We have had cases in the rural sector and in the cities where estates through a fall in wool prices or prices in the cities have become hopelessly bankrupt through the application of death duties. The people involved would have been able to carry on but for the death duties. The Committee in receiving evidence has heard a lot of such cases. It has come to believe from the facts it has gathered that a new thinking on death duties is evolving right throughout the world. It is no longer necessary to break up big estates which is why the system began in the States prior to federation. Federally it was started during World War I to raise money to help pay for the war and it is interesting to read Hansard of that time. Some Ministers and the Government then said that it would help to break up big estates but there are not too many big estates of that nature around the country now. There are not too many people who can accumulate that sort of estate in a lifetime. So it has become a revenue tax and a form of double lax in many cases on the beneficiaries, widows and children who are least able to afford it. The larger estates in many cases are using the tax avoidance schemes I have mentioned. Therefore death duties in their present form are not fulfilling their purpose of stopping the accumulation of wealth, as has been stated on many occasions. The bigger estates are able to afford lawyers and accountants to obtain advice on how to practice tax and death duty avoidance legally.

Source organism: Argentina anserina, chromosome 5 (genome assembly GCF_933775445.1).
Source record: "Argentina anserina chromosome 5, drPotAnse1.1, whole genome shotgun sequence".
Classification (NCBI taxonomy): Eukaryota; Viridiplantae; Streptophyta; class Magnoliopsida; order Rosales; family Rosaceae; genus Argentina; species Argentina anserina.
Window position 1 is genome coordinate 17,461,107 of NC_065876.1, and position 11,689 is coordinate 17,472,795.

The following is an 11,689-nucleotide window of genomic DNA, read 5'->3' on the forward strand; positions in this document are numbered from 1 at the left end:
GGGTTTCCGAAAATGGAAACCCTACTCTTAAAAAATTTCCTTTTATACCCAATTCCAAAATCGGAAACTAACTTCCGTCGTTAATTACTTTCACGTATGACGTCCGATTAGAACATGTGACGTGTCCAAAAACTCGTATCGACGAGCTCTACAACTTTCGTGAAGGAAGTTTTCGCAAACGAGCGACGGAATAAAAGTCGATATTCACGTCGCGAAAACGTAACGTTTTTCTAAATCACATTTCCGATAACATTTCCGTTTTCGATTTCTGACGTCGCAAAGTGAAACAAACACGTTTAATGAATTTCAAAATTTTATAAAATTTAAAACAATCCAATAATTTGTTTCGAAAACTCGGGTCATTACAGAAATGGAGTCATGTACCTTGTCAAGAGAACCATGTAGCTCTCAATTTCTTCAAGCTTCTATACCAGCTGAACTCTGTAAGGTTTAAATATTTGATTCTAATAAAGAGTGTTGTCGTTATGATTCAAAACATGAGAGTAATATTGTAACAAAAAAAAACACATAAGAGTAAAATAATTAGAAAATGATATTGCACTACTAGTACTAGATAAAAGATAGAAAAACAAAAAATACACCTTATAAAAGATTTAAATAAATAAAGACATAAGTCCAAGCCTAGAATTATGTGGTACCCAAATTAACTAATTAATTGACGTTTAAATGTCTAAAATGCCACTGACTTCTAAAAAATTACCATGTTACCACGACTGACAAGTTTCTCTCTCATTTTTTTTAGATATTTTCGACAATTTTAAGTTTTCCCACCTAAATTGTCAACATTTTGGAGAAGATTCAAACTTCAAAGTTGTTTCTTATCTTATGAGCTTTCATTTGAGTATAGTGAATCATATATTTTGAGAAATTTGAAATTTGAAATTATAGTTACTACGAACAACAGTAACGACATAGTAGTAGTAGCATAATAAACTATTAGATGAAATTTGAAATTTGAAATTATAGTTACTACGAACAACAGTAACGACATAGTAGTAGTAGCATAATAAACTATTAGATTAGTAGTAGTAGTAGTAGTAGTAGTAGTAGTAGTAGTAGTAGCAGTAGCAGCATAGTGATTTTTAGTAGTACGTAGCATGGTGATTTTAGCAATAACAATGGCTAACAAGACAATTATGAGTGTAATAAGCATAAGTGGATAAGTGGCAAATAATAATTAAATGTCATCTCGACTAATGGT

The new thinking has been applied in the United Kingdom where considerable concessions have been granted, even greater concessions than we have granted here. In many parts of the United States of America the same thing has happened. This Government is to be commended on the start it has made. I hope it will be only a start and that we will go on to provide further exemptions and further concessions until the duty is totally eliminated. 1 hope that we will be able to assist businesses, especially in the rural sector, to achieve greater prosperity rather than be wrecked several times in a short period because of a succession of deaths. One Opposition senator said that there was a provision for such cases, but that provision applies only in respect to a 3 or 5-year period. It is a help if 2 people die in the one year but it is not much help after that because one has to pay estate duty again. This does not help the stability of our country or our cities particularly in respect of the appreciation in the values of homes in our bigger cities. Until this concession was made by the Commonwealth Government many people who were never involved before and who never dreamed that they would be, came within the ambit of the death duty provisions. They are still liable for the estate duties in States which have not provided the exemptions or reduced their taxes as the Commonwealth has done. I commend these Bills and hope that they have a speedy passage and that they will be the start of many more exemptions until we get complete abolition of death duties.







Suggest corrections